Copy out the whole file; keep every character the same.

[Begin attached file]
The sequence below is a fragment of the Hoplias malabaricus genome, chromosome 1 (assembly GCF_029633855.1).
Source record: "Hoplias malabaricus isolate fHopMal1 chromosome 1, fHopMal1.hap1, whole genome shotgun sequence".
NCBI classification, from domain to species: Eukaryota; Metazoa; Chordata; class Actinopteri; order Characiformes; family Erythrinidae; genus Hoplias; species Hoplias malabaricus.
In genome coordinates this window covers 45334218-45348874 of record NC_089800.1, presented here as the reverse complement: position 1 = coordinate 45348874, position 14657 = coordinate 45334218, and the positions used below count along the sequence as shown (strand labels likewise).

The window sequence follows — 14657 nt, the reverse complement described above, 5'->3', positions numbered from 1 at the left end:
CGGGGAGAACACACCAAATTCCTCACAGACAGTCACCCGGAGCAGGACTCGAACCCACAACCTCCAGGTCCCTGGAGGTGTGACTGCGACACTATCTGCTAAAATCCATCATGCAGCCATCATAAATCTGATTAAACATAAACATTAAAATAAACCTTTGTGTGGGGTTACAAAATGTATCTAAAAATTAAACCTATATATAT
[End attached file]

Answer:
The sequence below is a fragment of the Hoplias malabaricus genome, chromosome 1 (assembly GCF_029633855.1).
Source record: "Hoplias malabaricus isolate fHopMal1 chromosome 1, fHopMal1.hap1, whole genome shotgun sequence".
NCBI classification, from domain to species: Eukaryota; Metazoa; Chordata; class Actinopteri; order Characiformes; family Erythrinidae; genus Hoplias; species Hoplias malabaricus.
In genome coordinates this window covers 45334218-45348874 of record NC_089800.1, presented here as the reverse complement: position 1 = coordinate 45348874, position 14657 = coordinate 45334218, and the positions used below count along the sequence as shown (strand labels likewise).

The window sequence follows — 14657 nt, the reverse complement described above, 5'->3', positions numbered from 1 at the left end:
CGGGGAGAACACACCAAATTCCTCACAGACAGTCACCCGGAGCAGGACTCGAACCCACAACCTCCAGGTCCCTGGAGGTGTGACTGCGACACTATCTGCTAAAATCCATCATGCAGCCATCATAAATCTGATTAAACATAAACATTAAAATAAACCTTTGTGTGGGGTTACAAAATGTATCTAAAAATTAAACCTATATATAT